Fainting may run in families while triggers may not

New research suggests that fainting may be genetic and, in some families, only one gene may be responsible. However, a predisposition to certain triggers, such as emotional distress or the sight of blood, may not be inherited. The study is published in the April 16, 2013, print issue of Neurology. Fainting, also called vasovagal syncope, is a brief loss of consciousness when your body reacts to certain triggers. It affects at least one out of four people.

"Our study strengthens the evidence that fainting may be commonly genetic," said study author Samuel F. Berkovic, MD, FRS, with the University of Melbourne in Victoria, Australia, and a member of the American Academy of Neurology. "Our hope is to uncover the mystery of this phenomenon so that we can recognize the risk or reduce the occurrence in people as fainting may be a safety issue."

Researchers interviewed 44 families with a history of fainting and reviewed their medical records. Of those, six families had a large number of affected people, suggesting that a single gene was running through the family. The first family consisted of 30 affected people over three generations with an average fainting onset of eight to nine years. The other families were made up of four to 14 affected family members. Affected family members reported typical triggers, such as the sight of blood, injury, , prolonged standing, pain and frightening thoughts. However, the triggers varied greatly within the families.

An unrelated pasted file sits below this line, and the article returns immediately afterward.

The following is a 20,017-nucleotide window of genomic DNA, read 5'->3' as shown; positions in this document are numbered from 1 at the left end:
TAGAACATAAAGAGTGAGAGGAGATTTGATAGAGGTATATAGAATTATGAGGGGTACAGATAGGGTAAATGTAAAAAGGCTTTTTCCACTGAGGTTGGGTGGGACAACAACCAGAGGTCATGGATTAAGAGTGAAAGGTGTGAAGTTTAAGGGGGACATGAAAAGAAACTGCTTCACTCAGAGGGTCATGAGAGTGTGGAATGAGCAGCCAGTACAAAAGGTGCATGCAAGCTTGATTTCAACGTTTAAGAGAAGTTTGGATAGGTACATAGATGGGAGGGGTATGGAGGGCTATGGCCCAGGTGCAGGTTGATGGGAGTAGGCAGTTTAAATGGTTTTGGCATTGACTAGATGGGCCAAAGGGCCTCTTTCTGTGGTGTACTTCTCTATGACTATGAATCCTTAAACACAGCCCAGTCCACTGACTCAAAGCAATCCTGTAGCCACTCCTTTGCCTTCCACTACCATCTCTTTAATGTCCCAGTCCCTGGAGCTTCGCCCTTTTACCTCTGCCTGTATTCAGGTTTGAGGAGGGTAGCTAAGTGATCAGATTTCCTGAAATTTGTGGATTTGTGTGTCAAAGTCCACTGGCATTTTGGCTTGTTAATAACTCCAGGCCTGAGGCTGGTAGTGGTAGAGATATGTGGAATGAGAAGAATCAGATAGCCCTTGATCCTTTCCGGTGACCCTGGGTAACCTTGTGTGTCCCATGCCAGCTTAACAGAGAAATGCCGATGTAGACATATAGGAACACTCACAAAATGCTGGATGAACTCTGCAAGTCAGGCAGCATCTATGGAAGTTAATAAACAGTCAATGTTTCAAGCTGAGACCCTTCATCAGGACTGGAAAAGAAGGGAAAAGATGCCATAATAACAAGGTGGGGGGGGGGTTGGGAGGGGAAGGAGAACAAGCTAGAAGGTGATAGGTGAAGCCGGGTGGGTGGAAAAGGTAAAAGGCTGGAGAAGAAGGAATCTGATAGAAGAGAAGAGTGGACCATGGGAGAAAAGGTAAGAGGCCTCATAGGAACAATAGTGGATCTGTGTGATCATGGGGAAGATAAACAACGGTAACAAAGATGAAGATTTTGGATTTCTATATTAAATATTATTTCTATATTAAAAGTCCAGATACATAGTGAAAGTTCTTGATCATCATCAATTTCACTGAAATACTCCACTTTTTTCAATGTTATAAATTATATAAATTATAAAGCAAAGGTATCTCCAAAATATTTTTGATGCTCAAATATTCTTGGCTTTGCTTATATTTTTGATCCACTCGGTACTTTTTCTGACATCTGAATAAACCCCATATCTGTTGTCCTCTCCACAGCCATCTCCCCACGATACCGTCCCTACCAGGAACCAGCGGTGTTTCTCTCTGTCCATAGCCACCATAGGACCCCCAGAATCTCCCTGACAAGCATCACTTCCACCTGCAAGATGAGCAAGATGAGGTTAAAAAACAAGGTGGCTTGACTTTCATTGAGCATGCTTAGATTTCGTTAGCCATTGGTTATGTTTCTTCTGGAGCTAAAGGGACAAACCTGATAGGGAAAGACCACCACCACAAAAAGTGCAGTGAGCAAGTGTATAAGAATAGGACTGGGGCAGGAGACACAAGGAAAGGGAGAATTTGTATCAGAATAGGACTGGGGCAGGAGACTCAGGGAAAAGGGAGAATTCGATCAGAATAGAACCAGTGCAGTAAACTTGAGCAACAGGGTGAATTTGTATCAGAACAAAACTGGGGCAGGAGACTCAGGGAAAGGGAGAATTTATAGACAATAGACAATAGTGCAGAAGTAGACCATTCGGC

Genotyping of the largest family showed significant linkage to a specific region on , known as 15q26. Linkage to this region was excluded in two medium-sized families but not in the two smaller families.

add to favorites email to friend print save as pdf

Related Stories

Fainting: All in the family?

Aug 06, 2012

Fainting has a strong genetic predisposition, according to new research published in the August 7, 2012, print issue of Neurology, the medical journal of the American Academy of Neurology. Fainting, also called vasovagal syncop ...

Pacemaker prevents fainting among select patient population

Mar 26, 2012

A select number of patients who suffer from neurally mediated synope (NMS) – a disorder in which the brain fails to regulate heart rate and blood pressure – may be good candidates to receive a dual-chamber pacemaker ...

Recommended for you

Continuing the quest for better stroke therapies

14 hours ago

Helping people recover from the debilitating effects of a stroke is an immensely complex challenge that requires deep knowledge of neurophysiology as well as effective therapy. Advancing such knowledge to improve therapeutic ...

At last, hope for ALS patients?

17 hours ago

U of T researchers have found a missing link that helps to explain how ALS, one of the world's most feared diseases, paralyses and ultimately kills its victims. The breakthrough is helping them trace a path to a treatment ...

User comments